Apple has updated its developer console with an "Availability in Mainland China" section as it begins efforts to curb unlicensed games launching in the region.
As spotted by Beijing-based publisher AppInChina, the new function now requires developers to provide an "approval number from China's National Press and Publication Administration", commonly referred to as an ISBN, despite apps not being covered by the standard.
The section also requires supporting documentation, such as an ISBN Issuing Letter or Approval Reply, and a copy of the developer's latest Business License. This information will then be reviewed the next time a game is submitted to Apple for review, such as for an update.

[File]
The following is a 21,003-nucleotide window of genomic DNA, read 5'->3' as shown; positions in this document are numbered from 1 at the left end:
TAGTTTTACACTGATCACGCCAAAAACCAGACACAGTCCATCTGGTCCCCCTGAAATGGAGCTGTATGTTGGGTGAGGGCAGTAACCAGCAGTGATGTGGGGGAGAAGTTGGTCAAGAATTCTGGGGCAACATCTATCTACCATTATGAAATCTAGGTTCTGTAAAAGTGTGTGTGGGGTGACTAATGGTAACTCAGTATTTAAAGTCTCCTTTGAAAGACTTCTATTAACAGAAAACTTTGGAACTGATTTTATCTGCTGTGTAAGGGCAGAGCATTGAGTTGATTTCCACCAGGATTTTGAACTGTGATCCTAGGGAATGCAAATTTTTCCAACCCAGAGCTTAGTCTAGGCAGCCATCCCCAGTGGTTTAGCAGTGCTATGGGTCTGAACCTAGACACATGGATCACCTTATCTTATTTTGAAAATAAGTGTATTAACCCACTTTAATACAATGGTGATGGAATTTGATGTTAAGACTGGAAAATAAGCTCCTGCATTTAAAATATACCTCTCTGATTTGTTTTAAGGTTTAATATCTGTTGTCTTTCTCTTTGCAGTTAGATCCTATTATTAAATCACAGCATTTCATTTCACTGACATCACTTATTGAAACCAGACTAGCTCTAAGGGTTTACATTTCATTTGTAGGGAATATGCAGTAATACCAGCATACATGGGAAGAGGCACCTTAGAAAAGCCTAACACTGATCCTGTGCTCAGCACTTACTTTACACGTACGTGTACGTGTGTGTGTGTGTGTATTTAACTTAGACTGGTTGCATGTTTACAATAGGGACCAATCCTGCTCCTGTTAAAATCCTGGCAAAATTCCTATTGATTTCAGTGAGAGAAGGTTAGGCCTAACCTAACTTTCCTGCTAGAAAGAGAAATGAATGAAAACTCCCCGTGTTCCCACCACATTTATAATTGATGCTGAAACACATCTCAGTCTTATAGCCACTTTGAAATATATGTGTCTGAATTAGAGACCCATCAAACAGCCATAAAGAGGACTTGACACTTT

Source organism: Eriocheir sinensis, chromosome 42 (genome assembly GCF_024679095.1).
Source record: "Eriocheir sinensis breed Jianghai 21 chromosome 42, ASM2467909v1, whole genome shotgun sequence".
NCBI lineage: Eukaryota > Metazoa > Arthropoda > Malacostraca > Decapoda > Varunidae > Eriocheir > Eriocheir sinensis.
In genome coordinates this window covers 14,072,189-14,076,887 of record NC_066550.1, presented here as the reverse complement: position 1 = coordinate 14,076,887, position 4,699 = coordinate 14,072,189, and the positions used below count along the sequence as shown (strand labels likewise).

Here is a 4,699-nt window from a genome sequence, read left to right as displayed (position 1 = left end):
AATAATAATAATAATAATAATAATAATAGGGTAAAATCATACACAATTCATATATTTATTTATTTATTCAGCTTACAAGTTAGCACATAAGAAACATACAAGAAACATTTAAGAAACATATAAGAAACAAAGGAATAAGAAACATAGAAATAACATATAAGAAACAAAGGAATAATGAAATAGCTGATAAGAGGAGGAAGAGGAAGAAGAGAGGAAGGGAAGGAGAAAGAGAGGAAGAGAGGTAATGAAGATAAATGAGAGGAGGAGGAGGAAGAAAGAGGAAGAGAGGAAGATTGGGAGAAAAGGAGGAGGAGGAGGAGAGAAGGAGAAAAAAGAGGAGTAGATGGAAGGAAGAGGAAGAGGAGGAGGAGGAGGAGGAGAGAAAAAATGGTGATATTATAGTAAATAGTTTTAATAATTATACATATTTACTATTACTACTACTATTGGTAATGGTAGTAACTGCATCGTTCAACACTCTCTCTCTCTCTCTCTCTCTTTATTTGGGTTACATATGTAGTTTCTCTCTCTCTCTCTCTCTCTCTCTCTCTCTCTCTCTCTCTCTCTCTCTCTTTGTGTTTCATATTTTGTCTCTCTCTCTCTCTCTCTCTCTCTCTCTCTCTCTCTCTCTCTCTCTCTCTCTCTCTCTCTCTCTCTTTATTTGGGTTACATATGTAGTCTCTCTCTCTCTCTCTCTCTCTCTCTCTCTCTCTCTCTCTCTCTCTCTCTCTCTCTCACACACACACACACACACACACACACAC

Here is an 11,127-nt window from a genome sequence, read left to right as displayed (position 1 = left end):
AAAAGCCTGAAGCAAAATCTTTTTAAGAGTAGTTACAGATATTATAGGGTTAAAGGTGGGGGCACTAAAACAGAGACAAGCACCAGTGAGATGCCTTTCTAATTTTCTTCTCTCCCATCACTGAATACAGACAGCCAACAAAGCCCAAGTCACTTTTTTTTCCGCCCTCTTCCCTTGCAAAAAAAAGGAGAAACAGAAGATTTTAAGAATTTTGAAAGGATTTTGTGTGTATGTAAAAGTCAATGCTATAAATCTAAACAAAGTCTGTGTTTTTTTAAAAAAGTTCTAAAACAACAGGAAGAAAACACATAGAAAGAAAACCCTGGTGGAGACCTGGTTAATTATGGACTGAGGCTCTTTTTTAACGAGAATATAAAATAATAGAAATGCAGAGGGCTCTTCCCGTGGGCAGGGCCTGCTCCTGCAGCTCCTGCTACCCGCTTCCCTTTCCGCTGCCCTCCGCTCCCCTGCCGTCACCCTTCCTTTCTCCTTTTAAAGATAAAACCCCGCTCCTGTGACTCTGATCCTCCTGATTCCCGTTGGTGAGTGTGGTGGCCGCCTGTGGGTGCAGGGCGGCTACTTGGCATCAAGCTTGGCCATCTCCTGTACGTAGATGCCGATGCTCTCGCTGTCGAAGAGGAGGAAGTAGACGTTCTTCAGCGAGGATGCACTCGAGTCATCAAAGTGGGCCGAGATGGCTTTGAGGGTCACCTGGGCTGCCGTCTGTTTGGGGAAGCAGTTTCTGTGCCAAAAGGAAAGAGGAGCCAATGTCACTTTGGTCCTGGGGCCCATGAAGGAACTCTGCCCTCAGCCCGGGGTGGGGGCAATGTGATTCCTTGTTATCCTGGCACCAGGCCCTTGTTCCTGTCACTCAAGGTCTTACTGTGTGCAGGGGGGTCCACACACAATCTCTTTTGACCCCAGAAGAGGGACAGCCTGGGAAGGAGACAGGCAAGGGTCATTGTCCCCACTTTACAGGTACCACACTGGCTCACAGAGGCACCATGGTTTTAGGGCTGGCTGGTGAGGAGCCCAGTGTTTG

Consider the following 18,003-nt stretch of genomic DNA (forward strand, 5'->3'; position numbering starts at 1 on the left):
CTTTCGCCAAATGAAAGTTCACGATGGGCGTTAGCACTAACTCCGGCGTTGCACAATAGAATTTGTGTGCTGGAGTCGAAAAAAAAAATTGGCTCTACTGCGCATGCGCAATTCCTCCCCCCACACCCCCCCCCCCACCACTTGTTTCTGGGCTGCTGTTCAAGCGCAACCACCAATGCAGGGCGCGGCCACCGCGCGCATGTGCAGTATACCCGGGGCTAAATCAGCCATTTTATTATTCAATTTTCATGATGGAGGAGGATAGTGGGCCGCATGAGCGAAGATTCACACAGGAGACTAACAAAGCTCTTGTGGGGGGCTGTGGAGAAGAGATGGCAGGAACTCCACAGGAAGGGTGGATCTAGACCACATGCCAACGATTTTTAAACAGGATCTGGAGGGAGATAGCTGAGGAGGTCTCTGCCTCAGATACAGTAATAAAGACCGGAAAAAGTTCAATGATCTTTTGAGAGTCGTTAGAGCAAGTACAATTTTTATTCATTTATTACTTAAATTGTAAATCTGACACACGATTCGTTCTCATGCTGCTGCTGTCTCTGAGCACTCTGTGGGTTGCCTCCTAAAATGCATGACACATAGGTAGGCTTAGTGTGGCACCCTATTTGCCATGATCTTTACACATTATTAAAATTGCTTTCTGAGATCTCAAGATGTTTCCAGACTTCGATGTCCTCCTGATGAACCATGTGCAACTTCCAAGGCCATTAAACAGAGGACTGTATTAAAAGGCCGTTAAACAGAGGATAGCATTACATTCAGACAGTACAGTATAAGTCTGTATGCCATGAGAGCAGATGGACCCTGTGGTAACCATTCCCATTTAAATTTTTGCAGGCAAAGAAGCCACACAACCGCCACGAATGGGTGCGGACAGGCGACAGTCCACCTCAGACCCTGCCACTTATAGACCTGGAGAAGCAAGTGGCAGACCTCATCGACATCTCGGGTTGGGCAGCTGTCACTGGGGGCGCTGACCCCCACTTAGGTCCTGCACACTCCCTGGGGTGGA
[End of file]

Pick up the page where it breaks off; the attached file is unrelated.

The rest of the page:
Keeping an eye out
AppInChina notes that this likely means that any updates for existing games will also be checked for an ISBN and possibly removed from the China App Store if no documents are provided.
Despite the change, AppInChina has not seen any evidence that Apple is proactively removing games that do not have an ISBN. However, it is unclear when or if this will change.
Apple announced that it would reject unlicensed apps from the China App Store in mid-June. For more information on what this means, check out Yodo1's guest article from April 2020 looking at the way regulations in China are changing.